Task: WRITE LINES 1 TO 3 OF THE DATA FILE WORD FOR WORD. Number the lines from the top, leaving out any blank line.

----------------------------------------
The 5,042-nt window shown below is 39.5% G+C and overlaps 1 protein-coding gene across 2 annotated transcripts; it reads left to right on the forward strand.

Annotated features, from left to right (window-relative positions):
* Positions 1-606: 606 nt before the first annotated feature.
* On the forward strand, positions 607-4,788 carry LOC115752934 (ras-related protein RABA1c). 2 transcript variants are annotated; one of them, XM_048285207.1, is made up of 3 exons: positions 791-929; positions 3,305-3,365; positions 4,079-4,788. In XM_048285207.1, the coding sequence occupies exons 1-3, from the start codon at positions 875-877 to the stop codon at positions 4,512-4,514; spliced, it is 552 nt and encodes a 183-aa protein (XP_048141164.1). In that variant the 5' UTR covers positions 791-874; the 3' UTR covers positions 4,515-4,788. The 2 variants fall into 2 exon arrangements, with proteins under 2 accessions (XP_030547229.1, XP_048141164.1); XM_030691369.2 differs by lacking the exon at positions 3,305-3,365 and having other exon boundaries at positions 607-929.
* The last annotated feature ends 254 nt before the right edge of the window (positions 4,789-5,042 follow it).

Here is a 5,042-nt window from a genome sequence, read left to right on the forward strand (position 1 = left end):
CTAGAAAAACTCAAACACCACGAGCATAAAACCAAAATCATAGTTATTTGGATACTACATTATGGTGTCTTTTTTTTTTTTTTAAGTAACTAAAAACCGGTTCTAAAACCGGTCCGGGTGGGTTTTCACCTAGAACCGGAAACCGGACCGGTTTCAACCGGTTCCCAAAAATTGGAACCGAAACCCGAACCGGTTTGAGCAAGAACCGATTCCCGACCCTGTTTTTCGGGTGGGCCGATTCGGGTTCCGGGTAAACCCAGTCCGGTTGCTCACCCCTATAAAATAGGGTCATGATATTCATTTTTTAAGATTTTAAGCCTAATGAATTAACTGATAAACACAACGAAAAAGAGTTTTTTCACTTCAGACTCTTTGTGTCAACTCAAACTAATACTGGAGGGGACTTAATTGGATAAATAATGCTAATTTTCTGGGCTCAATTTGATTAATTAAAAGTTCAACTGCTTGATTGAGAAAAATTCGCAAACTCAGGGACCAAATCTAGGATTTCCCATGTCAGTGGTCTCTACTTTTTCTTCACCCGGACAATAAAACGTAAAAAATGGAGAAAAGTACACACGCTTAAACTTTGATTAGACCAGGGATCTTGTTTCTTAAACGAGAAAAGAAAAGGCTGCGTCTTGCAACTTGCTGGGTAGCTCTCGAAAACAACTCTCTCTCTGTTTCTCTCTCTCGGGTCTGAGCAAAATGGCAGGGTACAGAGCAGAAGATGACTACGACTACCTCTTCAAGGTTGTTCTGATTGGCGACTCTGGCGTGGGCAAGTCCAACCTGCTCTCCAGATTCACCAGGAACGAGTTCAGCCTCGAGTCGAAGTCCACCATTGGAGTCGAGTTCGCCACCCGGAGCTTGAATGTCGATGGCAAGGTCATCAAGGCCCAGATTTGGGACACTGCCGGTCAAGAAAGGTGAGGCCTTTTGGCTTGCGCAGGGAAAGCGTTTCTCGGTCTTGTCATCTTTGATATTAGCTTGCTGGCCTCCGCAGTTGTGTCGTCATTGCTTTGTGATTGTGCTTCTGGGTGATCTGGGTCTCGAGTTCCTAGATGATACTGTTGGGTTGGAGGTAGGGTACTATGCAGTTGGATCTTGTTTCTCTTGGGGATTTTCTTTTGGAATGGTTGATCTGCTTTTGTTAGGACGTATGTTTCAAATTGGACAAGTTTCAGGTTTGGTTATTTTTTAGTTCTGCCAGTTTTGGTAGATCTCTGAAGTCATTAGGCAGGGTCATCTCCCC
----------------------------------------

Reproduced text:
The 5,042-nt window shown below is 39.5% G+C and overlaps 1 protein-coding gene across 2 annotated transcripts; it reads left to right on the forward strand.

Annotated features, from left to right (window-relative positions):
* Positions 1-606: 606 nt before the first annotated feature.